Commentary on medical news by a practicing physician.

  • Epocrates MedSearch Drug Lookup


    "When many cures are offered for a disease, it means the disease is not curable" -Anton Chekhov

    ''Once you tell people there's a cure for something, the more likely they are to pressure doctors to prescribe it.''
    -Robert Ehrlich, drug advertising executive.

    "Opinions are like sphincters, everyone has one." - Chris Rangel

    email: medpundit-at-ameritech.net

    or if that doesn't work try:


    Medpundit RSS

    Quirky Museums and Fun Stuff

    Who is medpundit?

    Tech Central Station Columns

    Book Reviews:
    Read the Review

    Read the Review

    Read the Review

    More Reviews

    Second Hand Book Reviews


    Medical Blogs


    DB's Medical Rants

    Family Medicine Notes

    Grunt Doc




    Code Blog: Tales of a Nurse

    Feet First

    Tales of Hoffman

    The Eyes Have It


    SOAP Notes


    Cut-to -Cure

    Black Triangle



    Kevin, M.D

    The Lingual Nerve

    Galen's Log



    Doctor Mental



    Finestkind Clinic and Fish Market

    The Examining Room of Dr. Charles

    Chronicles of a Medical Mad House



    Health Facts and Fears

    Health Policy Blogs

    The Health Care Blog

    HealthLawProf Blog

    Facts & Fears

    Personal Favorites

    The Glittering Eye

    Day by Day


    The Business Word Inc.

    Point of Law

    In the Pipeline


    Tim Blair

    Jane Galt

    The Truth Laid Bear

    Jim Miller

    No Watermelons Allowed

    Winds of Change

    Science Blog

    A Chequer-Board of Night and Days

    Arts & Letters Daily

    Tech Central Station





    The Skeptic's Dictionary

    Recommended Reading

    The Doctor Stories by William Carlos Williams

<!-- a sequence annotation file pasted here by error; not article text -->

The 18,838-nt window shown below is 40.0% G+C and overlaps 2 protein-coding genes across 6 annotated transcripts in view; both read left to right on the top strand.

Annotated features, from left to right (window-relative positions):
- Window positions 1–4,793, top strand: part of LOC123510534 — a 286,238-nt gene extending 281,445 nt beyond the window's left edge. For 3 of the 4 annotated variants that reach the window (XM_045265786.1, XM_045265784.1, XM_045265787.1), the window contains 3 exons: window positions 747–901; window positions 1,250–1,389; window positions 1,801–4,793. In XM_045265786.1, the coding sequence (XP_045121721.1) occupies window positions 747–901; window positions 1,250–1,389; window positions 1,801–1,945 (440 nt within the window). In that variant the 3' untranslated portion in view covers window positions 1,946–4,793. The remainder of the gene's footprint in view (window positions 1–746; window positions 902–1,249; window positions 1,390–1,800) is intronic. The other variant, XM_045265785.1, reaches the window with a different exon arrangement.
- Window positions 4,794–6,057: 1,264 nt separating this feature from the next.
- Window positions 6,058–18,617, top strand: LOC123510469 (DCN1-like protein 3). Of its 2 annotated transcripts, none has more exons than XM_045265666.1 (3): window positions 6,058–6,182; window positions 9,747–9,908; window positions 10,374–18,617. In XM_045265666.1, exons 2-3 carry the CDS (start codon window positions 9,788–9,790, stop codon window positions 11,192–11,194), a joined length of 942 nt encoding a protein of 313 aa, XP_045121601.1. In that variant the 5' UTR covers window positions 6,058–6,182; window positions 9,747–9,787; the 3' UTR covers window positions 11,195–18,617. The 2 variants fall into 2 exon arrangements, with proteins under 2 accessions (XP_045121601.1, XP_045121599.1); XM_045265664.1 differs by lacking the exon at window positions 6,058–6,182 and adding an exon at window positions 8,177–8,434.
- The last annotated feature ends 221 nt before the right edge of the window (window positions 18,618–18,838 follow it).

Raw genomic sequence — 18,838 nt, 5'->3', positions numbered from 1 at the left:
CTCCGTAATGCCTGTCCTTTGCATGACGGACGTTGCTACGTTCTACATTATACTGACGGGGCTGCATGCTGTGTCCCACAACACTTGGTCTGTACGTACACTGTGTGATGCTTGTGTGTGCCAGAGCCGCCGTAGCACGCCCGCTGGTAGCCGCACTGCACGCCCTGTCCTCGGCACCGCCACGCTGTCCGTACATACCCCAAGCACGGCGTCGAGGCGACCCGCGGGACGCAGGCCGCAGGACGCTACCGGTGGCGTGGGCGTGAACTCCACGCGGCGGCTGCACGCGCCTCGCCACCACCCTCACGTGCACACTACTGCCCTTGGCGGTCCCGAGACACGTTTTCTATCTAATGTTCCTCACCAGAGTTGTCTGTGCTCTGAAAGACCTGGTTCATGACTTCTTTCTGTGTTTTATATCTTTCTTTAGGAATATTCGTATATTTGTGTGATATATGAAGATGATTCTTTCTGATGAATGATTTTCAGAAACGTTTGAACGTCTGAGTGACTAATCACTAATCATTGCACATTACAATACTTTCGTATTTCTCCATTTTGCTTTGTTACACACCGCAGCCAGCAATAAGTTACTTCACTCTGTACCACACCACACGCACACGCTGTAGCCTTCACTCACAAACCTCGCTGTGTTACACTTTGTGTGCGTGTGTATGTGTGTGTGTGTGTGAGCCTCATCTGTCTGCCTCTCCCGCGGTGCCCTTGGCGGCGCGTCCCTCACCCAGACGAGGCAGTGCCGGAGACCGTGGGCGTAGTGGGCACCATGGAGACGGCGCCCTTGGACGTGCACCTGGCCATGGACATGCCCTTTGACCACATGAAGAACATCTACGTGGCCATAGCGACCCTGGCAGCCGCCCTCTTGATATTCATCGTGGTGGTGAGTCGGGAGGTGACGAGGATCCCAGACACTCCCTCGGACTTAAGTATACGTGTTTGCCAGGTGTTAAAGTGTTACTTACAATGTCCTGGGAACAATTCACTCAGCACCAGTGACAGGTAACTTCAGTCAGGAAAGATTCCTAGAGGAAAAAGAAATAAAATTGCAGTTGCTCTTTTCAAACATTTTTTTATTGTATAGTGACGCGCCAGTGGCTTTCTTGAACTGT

Pox Americana: The Great Smallpox Epidemic of 1775-82 by Elizabeth Fenn

    Intoxicated by My Illness by Anatole Broyard

    Raising the Dead by Richard Selzer

    Autobiography of a Face by Lucy Grealy

    The Man Who Mistook His Wife for a Hat by Oliver Sacks

    The Sea and Poison by Shusaku Endo

    A Midwife's Tale by Laurel Thatcher Ulrich



    American Academy of Pediatrics

    General Health Info

    Travel Advice from the CDC

    NIH Medical Library Info



    Thursday, February 23, 2006

    Class vs. Race: Sally Satel and Jonathon Klick make a good argument for the role of socioeconomics in health disparaties:

    The most recent report from the Agency for Healthcare Research and Quality suggests this is so. It examines, separately, quality by race and quality by income. It says that “remote rural populations” receive poor care, and “many racial and ethnic minorities and persons of lower socioeconomic positions” receive suboptimal care. In short, white people who live in these areas get bad care too; conversely black people living in majority white areas tend to get good care.

    Much has been made of the need for greater sensitivity in the doctor-patient relationship. Common sense dictates that patients benefit when they trust their physicians and interact with them productively. But the remedies for unsatisfactory doctor-patient relationships do not reside in racial sensitivity training for health-care professionals, affirmative action in medical-school admissions, or the specter of Title VI (civil-rights) litigation — all avenues of redress that have been advocated.